Athletes Look to LASIK for Their Best Performance
In Any Given Sunday, the popular football movie from the late 1990s, Al Pacino’s coach character, Tony D’Amato, gives a rousing speech about football being a game of inches. But what happens when you can’t see those inches clearly?
In the case of one prominent Detroit Lions lineman, he had to leave the game several times during play to adjust or put in new contacts. Another player said that his contacts moved during play – keeping him from seeing the ball and hampering his ability to track the ball.
“This is a huge concern for professional athlete patients, whose livelihood depends on good eyesight,” says Kevin Everett, M.D., a Henry Ford refractive surgeon and team ophthalmologist for the Detroit Lions and Detroit Pistons. “It’s why many of them consider LASIK as a solution.” Dr. Everett has performed LASIK on more than 50 pro athletes.
What is LASIK?
LASIK is a laser surgery that reshapes the cornea to improve vision. It is the most common laser vision correction procedure, and it can be used to address nearsightedness, farsightedness and astigmatism. There are three steps:
- The surgeon creates a flap in the cornea, the clear outer layer that covers the eye, and folds this flap out of the way
- A laser is used to reshape the underlying cornea tissue
- The surgeon repositions the flap, which seals and acts as a natural bandage on the cornea
“I’m Not a Pro, so Why Should I Consider LASIK?”
Imagine taking a basketball in the face during your pickup league because your peripheral vision through your glasses isn’t clear. Or losing a contact lens as you hurtle down the chute into a dumpster full of ice water in the grueling Tough Mudder race, one of several popular endurance events that have drawn millions of participants in recent years.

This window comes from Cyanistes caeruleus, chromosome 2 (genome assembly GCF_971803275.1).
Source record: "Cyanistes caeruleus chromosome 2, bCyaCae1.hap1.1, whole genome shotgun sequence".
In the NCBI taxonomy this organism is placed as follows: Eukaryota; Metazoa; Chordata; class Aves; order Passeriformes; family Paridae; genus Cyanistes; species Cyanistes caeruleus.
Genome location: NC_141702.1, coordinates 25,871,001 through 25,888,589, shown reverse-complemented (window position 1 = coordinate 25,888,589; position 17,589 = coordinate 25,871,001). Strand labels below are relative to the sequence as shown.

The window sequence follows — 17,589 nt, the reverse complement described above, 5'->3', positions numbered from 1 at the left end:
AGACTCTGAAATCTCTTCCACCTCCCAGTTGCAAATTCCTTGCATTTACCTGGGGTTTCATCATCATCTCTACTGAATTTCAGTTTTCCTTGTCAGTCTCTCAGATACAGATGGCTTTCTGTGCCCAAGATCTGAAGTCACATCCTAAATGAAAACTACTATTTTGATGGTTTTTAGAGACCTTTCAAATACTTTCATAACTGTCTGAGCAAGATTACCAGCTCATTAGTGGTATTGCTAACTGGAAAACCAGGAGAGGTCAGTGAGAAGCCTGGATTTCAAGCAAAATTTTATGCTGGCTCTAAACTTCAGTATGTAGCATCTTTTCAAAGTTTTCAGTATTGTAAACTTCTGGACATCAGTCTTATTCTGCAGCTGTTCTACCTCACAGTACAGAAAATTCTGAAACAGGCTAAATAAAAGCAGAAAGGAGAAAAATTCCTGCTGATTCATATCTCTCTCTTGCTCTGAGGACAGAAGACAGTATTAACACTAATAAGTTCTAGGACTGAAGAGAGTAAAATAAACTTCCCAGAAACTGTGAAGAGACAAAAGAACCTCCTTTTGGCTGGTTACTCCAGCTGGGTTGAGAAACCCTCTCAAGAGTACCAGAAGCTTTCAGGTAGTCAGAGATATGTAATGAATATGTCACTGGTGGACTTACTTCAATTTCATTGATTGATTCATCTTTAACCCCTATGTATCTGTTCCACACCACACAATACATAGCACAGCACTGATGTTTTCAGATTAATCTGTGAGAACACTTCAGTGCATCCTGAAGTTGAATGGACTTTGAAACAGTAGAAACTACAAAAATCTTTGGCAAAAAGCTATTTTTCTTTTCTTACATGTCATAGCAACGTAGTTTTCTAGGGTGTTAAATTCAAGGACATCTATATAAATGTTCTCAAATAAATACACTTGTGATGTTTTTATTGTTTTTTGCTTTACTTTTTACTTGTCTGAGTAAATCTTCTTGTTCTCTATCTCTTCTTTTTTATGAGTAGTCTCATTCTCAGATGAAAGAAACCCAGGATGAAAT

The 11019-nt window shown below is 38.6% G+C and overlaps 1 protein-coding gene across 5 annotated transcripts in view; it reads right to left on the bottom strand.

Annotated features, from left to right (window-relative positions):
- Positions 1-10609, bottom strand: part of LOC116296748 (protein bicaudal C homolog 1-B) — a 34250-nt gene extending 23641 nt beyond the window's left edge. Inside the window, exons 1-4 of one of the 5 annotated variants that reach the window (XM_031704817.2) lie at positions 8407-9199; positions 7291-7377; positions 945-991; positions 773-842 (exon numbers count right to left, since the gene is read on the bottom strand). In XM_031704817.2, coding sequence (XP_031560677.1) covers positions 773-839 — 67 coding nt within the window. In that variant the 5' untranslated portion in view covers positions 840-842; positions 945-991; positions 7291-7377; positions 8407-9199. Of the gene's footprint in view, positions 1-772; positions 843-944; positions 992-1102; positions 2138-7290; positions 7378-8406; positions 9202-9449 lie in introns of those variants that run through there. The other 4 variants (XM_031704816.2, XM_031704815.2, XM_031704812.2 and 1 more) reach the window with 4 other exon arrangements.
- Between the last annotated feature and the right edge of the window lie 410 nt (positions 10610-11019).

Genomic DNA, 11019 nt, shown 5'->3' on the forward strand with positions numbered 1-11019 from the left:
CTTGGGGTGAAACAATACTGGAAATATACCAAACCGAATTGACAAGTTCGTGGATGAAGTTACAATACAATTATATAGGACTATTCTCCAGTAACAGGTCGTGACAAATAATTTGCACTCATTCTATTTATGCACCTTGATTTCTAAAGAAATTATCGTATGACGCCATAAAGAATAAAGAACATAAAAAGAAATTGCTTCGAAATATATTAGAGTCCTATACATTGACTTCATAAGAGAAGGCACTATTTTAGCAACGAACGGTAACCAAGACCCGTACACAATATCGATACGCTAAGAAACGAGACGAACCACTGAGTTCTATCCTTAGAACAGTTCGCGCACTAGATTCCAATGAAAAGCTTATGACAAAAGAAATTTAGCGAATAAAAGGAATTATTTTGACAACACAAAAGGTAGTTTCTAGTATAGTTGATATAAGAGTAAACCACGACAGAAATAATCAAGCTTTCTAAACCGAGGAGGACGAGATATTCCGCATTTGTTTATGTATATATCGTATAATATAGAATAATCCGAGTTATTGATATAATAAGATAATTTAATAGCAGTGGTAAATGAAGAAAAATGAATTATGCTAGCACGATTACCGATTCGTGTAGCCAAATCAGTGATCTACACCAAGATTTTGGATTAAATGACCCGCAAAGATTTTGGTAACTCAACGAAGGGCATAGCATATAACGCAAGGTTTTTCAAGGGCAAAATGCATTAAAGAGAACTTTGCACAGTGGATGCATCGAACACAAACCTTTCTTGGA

“Clear vision and freedom from contacts or glasses can make a difference in performance at any level of competition, in any sport,” Dr. Everett says.
The Risks and Evolution of LASIK
For these reasons, LASIK is a huge draw for athletes, but it’s also important to recognize that it is surgery – and as with any surgery, there are potential risks.
“The success rate is extremely high and the complication rate is extremely low, but it’s not zero,” Dr. Everett says.
Refractive surgeons conduct an extensive workup and medical history first to determine eligibility for LASIK. During this time, your doctor will also discuss your potential outcome.
“LASIK has evolved in recent years,” Dr. Everett says. “With the latest technology advancements, we are able to customize the procedure to an individual’s eyes, which in turn has helped to reduce the risk of complications even lower and encourage better outcomes.”
Special Considerations for Athletes
- Healing time: To help avoid infection and prevent the flap from becoming dislodged, this can mean being out of play for a few weeks or more. Many athletes choose to have LASIK at the beginning of their off-season.
- Recovery monitoring: Each person’s eyes are different. Your surgeon will work with you to help determine when you can return to your sport while ensuring the best possible outcome.
- Protective eye gear: Your surgeon also may advise that you wear goggles when resuming play to help protect the flap during the extended healing process.
- LASIK alternative: In certain high-contact sports, such as boxing, hard hits to the head are more likely and could dislodge the flap even after healing. In these cases, your surgeon may recommend an alternative procedure known as PRK. This does not create a corneal flap, but typically there is a much longer healing time.
“LASIK can be a good choice for many athletes — and non-athletes too — but it should be an informed choice,” Dr. Everett says. “By understanding your options and committing to your specific care plan, we’re almost always going to deliver a great outcome to you.”
Are you interested in LASIK? To schedule a consultation with a Henry Ford refractive surgeon, visit henryford.com or call 1-800-EYE-CARE.
Kevin J. Everett is a refractive surgeon and the team ophthalmologist for the Detroit Lions and Detroit Pistons. He sees patients at the Henry Ford OptimEyes Super Vision Center – Lakeside (located in Sterling Heights).